Give us meat – not metaphor
It is always a pleasure to cross swords with our old sparring partner, Jim Gallagher, particularly as he is such a master of metaphor – national treasures, forsooth. But in his critique (Bella, 10th December) of our note on the Smith recommendations, (Bella, 4th December), he relies too much on turn of phrase – and like Smith itself is light on detail. As a result, his criticisms of our paper are misplaced.
Let’s look first at the nub of Gallagher’s criticism – which, as we will see, is based on an illogicality. Gallagher states that there is no gearing problem, because the provision of paragraph 95.4(b) of Smith removes the problem. What we were saying, however, was that there would be a gearing problem if there were no provision like 95.4(b): and then we went on to criticise 95.4(b) on two grounds. First, that since it is so obscurely worded, and that since Smith does not spell out the gearing danger, then 95.4(b) could well be forgotten in implementation – in which case the gearing problem would indeed occur. But crucially, the second leg to our argument was that implementing the clause would inevitably lead to something akin to federalism – in a version which would certainly be unacceptable to rUK, or Scotland, or probably both. In other words, if the devil of 95.4(b) is in the detail of implementation, it is illogical of Jim Gallagher to attempt to answer our paper by quoting the principle of 95.4(b), without spelling out the detail of how it would be implemented.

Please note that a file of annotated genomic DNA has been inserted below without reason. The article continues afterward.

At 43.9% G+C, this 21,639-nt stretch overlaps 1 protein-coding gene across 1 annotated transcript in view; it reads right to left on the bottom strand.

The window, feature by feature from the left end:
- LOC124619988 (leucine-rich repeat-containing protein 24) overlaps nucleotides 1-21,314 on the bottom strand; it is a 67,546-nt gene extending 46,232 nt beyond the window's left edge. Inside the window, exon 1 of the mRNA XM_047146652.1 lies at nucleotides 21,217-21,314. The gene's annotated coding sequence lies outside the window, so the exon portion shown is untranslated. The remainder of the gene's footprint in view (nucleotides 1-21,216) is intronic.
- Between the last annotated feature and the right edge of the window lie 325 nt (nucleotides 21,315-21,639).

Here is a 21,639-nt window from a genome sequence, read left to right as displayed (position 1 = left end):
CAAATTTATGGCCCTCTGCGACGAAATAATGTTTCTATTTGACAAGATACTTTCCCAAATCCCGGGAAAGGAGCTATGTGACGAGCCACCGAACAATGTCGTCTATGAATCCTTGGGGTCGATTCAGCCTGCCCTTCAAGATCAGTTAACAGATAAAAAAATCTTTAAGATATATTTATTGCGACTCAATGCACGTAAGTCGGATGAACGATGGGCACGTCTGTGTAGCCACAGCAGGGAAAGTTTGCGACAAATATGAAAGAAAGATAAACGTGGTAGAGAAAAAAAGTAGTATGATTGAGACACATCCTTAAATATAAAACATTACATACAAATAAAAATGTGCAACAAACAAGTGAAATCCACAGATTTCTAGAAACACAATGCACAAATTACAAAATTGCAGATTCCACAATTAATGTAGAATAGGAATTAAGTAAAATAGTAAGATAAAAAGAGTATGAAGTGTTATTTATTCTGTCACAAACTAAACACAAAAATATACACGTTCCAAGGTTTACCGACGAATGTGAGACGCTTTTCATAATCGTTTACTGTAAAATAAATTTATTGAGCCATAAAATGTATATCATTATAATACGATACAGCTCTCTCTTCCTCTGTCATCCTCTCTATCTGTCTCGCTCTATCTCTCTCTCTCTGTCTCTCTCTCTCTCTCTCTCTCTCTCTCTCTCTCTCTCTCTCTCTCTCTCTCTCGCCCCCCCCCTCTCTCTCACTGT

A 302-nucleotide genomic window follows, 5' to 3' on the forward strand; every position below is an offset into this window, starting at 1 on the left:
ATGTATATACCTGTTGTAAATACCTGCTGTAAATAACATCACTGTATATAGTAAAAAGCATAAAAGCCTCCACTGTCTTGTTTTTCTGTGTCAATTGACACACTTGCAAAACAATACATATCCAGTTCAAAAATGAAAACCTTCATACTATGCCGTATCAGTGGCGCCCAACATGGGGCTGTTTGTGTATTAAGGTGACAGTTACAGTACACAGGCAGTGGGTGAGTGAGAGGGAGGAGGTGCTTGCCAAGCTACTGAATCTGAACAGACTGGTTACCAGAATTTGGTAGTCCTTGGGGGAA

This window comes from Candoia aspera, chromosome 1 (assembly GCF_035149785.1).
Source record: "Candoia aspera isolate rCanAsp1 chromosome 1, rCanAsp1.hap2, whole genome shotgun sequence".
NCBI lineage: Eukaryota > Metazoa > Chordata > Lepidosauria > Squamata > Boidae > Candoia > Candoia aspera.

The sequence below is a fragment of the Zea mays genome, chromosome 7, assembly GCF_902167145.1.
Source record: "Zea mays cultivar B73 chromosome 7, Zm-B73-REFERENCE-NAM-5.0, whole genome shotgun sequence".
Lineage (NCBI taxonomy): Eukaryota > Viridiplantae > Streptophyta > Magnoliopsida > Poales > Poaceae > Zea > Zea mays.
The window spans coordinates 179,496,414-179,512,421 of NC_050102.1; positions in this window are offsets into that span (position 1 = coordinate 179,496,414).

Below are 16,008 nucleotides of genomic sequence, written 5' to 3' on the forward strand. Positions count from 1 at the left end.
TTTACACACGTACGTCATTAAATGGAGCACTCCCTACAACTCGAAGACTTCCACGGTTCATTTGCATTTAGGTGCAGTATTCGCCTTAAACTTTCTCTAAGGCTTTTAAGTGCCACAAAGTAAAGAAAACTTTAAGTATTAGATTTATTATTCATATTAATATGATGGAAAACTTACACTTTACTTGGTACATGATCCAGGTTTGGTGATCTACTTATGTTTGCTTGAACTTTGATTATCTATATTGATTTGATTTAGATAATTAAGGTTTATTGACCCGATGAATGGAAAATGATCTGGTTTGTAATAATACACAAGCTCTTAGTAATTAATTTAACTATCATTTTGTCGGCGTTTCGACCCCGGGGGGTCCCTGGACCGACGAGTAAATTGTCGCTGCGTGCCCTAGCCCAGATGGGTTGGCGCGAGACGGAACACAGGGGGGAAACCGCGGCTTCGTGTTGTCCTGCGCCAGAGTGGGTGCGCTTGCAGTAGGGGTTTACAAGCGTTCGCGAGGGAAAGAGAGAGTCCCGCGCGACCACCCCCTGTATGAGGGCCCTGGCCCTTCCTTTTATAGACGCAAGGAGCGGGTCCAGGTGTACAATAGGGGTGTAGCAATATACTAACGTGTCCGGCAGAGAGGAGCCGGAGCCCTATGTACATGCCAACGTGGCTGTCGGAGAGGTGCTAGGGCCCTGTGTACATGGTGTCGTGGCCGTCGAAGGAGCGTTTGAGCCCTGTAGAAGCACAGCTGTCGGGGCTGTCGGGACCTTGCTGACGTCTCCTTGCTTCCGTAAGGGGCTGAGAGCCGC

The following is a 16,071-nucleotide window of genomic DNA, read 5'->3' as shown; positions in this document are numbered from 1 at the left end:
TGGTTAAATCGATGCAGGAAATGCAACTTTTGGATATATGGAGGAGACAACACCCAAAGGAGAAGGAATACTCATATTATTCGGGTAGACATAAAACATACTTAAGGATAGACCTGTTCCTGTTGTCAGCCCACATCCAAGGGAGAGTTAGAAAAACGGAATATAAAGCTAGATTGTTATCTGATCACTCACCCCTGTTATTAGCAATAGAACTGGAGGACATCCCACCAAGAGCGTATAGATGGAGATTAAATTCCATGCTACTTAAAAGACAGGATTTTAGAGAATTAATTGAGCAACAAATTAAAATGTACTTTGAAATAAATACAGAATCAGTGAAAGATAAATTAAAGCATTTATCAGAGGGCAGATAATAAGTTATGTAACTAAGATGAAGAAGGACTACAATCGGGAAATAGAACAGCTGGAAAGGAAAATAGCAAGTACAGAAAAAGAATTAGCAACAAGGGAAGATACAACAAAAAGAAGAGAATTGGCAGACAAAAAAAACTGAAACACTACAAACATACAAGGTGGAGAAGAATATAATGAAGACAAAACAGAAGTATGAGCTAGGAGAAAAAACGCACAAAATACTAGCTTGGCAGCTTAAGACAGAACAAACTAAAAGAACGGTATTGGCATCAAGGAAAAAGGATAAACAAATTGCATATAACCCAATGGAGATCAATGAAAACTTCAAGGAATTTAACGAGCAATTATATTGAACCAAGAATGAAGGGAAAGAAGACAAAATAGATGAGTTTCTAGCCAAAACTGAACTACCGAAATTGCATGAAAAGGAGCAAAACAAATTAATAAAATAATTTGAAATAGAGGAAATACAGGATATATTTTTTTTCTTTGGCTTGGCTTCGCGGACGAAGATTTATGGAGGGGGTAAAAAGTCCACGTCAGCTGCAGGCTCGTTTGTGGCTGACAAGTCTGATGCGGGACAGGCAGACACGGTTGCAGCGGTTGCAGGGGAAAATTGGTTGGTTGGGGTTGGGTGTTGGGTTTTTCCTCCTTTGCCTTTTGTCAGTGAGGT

It is disingenuous for Jim Gallagher to imply that the arrangements being implemented under the Scotland Act, to cope with the Calman reforms, would suffice: the situation under Smith is much more complex. As John S Warren and other commentators to Bella have pointed out, the arrangements as regarding the Block Grant under Smith are fundamental and have not been spelt out. (In fact, there are technical problems in Calman which have still not been resolved, as we pointed out in our submission to Smith).
Moving on to more ancillary points, it is worth noting that the examples Gallagher gives of countries such as the US and Germany, where states within them have tax raising powers with some central support, are all federal systems. When what we are arguing is that you would need to have something equivalent to federalism to make the Smith proposals work, it is bizarrely illogical for Gallagher to take the existence of successful federal systems as somehow being an argument against our position.
There is not much more to be said about Jim Gallagher’s critique that has not been covered by other commentators in Bella. However, we would like to emphasise that, in a very strange couple of paragraphs on power and responsibility, Jim Gallagher claims, among other things, that most of the long term tools for economic growth in Scotland are already devolved. This is just wrong: for example, corporation tax; competition policy; licensing for North sea oil and gas; immigration policy; relations with Europe; and a number of labour market responsibilities, are all reserved.